Select's editorial team works independently to review financial products and write articles we think our readers will find useful. We may receive commission when you click on links from our affiliate partners for products.
Potential borrowers with a history of bad credit- or no credit at all- can not qualify for federal student loans, but they will apply for private loans. Most federal student loans do not require a credit check, so they are the best route to take when studying for poor credit in the first place if you have poor credit. In fact, when you are looking to pay for college, you should start with taking advantage of all the private loans available to you before looking for government loans. Private student loans typically have lower interest rates than government loans and offer more protections for the borrower such as deferment, economic repayment plans and forgiveness programs. Ahead, we break down a few things you should consider when you start looking for college financial aid, and how your credit score could play a role in it.
1; Start by looking for free help. Before you start applying for student loans, first research ways you can get free money to help cover your education costs, such as scholarships, grants and work-study programs.
The more you can take advantage of these programs, the less loans you 'll need to take out. Credit score role: Applying for free funding like college scholarships usually does n't require your credit score information. Next, you 'll want to apply for federal student loans by filling out an online FAFSA form, which you can find here.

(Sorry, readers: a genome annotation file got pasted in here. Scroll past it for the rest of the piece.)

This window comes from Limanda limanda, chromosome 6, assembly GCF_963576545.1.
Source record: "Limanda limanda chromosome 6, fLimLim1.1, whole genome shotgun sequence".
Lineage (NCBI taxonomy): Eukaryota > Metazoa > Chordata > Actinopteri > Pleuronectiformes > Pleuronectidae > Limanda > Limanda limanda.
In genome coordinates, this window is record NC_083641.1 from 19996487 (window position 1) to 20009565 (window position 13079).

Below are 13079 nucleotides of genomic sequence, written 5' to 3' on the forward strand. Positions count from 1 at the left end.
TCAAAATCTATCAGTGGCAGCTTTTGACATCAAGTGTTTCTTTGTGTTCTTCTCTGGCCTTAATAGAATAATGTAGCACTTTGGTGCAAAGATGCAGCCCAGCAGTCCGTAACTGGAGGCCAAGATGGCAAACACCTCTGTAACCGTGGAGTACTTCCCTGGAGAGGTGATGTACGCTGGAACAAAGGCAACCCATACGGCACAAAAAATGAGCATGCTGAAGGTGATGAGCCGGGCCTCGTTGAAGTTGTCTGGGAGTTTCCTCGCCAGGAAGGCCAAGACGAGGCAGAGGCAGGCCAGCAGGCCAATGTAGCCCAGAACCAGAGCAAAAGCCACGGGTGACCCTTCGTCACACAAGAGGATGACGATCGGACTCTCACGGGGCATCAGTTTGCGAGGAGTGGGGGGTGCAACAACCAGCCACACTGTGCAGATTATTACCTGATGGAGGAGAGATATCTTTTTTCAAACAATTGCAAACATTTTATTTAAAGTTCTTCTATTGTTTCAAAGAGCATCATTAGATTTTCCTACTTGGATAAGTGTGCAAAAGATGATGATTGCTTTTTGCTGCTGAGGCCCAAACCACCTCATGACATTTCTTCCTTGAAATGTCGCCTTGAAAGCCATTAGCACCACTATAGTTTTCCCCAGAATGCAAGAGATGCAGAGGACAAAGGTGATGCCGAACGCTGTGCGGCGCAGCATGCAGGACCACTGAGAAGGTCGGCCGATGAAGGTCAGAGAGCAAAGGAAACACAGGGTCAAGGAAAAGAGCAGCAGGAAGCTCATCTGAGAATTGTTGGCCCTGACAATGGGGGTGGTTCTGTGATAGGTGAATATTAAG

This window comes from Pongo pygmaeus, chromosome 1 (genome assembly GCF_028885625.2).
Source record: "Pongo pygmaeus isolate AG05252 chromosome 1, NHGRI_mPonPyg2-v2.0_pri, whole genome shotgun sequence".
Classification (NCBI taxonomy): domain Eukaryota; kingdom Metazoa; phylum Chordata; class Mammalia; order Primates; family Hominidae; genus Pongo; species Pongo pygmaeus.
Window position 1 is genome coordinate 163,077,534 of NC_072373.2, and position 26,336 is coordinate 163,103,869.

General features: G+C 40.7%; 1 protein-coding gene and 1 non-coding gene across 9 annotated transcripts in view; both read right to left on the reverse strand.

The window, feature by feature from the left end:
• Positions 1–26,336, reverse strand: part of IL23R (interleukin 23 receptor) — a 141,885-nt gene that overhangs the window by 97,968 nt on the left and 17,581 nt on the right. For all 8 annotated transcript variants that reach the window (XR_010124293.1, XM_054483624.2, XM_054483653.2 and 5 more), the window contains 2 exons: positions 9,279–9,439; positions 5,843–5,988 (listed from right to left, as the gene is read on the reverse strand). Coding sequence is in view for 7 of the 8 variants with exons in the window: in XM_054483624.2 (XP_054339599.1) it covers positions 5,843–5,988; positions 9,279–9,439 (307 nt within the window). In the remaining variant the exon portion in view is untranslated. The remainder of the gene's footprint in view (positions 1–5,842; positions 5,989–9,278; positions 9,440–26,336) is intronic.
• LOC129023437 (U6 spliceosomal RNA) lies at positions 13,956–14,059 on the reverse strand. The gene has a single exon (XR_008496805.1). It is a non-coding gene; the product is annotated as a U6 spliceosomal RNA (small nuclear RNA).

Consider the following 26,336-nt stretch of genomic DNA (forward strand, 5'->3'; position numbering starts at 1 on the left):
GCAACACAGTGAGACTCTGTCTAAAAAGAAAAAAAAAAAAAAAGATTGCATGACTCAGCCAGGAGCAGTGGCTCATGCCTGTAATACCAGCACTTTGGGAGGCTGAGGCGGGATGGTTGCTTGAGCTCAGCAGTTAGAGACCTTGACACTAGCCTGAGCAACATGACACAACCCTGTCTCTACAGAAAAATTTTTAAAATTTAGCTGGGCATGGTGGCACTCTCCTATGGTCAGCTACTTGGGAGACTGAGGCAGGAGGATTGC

Both current and prospective students at both undergraduate and graduate school can see their eligibility for financial aid by entering their personal information and completing the FAFSA form each school year they need help. While the FAFSA Financial form does ask for financial details like your income and savings, it will not ask for your credit score or pull your credit report when you apply. Completing the FAFSA form does n't affect your credit score; for more information on the information you need when applying for federal loans, download this free worksheet provided by the U.S. Department of Education. The exception to this is Federal loans that parents or guardians can take out to help their children pay for college, also known as Parent PLUS loans. These do require a credit check, and the website clearly states that if you have placed a security freeze on your credit file, you must remove or lift the freeze at each credit bureau before you continue. Applications will not be processed if you have a security freeze. Applying for a Parent PLUS loan will result in a frank inquiry on your credit report that could temporarily dilate your credit score a few points. Federal student loans have different borrowing limits depending on a number of factors, such as the type of loan, the school year the loan applies to and whether the student is considered a dependent. Once you have reached the borrowing limit, you may need to consider private student loans to make up the difference.
Credit Score role: There are a variety of banks, credit unions and private lenders that offer online student loans. Most of them require a good credit score in order to qualify. Those with less than stellar credit should check out Earnest for private student loans or refinancing. Earnest accepts some applicants with fair credit. The minimum credit score is 650 and there is no minimum income requirement. As you browse for a private student loan, you may come across a few lenders which have no credit requirements at all or no co-signer requirements. Know that they will still consider your income and are likely to charge higher interest rates than private lenders that do check your creditworthiness. Editorial Note: Opinions, analyses, reviews or recommendations expressed in this article are those of the select editorial staff alone and have not been reviewed, approved or otherwise endorsed by any third party.